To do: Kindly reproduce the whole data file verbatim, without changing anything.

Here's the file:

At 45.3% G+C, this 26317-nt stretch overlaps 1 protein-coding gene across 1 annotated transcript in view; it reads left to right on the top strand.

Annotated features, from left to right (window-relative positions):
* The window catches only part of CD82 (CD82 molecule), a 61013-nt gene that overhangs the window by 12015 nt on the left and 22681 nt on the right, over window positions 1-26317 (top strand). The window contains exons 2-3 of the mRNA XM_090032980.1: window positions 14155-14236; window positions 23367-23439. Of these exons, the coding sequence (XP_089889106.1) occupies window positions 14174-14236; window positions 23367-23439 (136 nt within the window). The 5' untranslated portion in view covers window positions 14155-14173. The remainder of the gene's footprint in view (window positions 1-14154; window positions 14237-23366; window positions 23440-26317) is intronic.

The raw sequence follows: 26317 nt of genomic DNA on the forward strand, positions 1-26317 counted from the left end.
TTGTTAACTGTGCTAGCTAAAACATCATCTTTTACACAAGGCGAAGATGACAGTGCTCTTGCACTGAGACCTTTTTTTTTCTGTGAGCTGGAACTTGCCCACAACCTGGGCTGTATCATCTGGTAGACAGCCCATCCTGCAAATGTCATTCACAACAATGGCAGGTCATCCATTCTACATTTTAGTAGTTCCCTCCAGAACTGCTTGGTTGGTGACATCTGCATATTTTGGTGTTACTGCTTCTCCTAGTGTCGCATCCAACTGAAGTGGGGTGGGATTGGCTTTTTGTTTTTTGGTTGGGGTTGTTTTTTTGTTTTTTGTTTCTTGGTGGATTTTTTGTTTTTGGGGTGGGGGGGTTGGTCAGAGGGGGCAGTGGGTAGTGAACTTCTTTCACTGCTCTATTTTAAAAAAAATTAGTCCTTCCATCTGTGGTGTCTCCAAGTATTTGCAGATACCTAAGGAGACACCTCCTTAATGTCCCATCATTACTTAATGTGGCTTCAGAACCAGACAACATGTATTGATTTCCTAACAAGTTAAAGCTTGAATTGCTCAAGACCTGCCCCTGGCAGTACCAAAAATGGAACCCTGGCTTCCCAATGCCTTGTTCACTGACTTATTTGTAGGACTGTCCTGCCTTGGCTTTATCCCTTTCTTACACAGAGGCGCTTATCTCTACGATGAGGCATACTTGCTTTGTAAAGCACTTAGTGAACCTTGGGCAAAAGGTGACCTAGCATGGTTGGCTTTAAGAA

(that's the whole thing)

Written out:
At 45.3% G+C, this 26317-nt stretch overlaps 1 protein-coding gene across 1 annotated transcript in view; it reads left to right on the top strand.

Annotated features, from left to right (window-relative positions):
* The window catches only part of CD82 (CD82 molecule), a 61013-nt gene that overhangs the window by 12015 nt on the left and 22681 nt on the right, over window positions 1-26317 (top strand). The window contains exons 2-3 of the mRNA XM_090032980.1: window positions 14155-14236; window positions 23367-23439. Of these exons, the coding sequence (XP_089889106.1) occupies window positions 14174-14236; window positions 23367-23439 (136 nt within the window). The 5' untranslated portion in view covers window positions 14155-14173. The remainder of the gene's footprint in view (window positions 1-14154; window positions 14237-23366; window positions 23440-26317) is intronic.

The raw sequence follows: 26317 nt of genomic DNA on the forward strand, positions 1-26317 counted from the left end.
TTGTTAACTGTGCTAGCTAAAACATCATCTTTTACACAAGGCGAAGATGACAGTGCTCTTGCACTGAGACCTTTTTTTTTCTGTGAGCTGGAACTTGCCCACAACCTGGGCTGTATCATCTGGTAGACAGCCCATCCTGCAAATGTCATTCACAACAATGGCAGGTCATCCATTCTACATTTTAGTAGTTCCCTCCAGAACTGCTTGGTTGGTGACATCTGCATATTTTGGTGTTACTGCTTCTCCTAGTGTCGCATCCAACTGAAGTGGGGTGGGATTGGCTTTTTGTTTTTTGGTTGGGGTTGTTTTTTTGTTTTTTGTTTCTTGGTGGATTTTTTGTTTTTGGGGTGGGGGGGTTGGTCAGAGGGGGCAGTGGGTAGTGAACTTCTTTCACTGCTCTATTTTAAAAAAAATTAGTCCTTCCATCTGTGGTGTCTCCAAGTATTTGCAGATACCTAAGGAGACACCTCCTTAATGTCCCATCATTACTTAATGTGGCTTCAGAACCAGACAACATGTATTGATTTCCTAACAAGTTAAAGCTTGAATTGCTCAAGACCTGCCCCTGGCAGTACCAAAAATGGAACCCTGGCTTCCCAATGCCTTGTTCACTGACTTATTTGTAGGACTGTCCTGCCTTGGCTTTATCCCTTTCTTACACAGAGGCGCTTATCTCTACGATGAGGCATACTTGCTTTGTAAAGCACTTAGTGAACCTTGGGCAAAAGGTGACCTAGCATGGTTGGCTTTAAGAA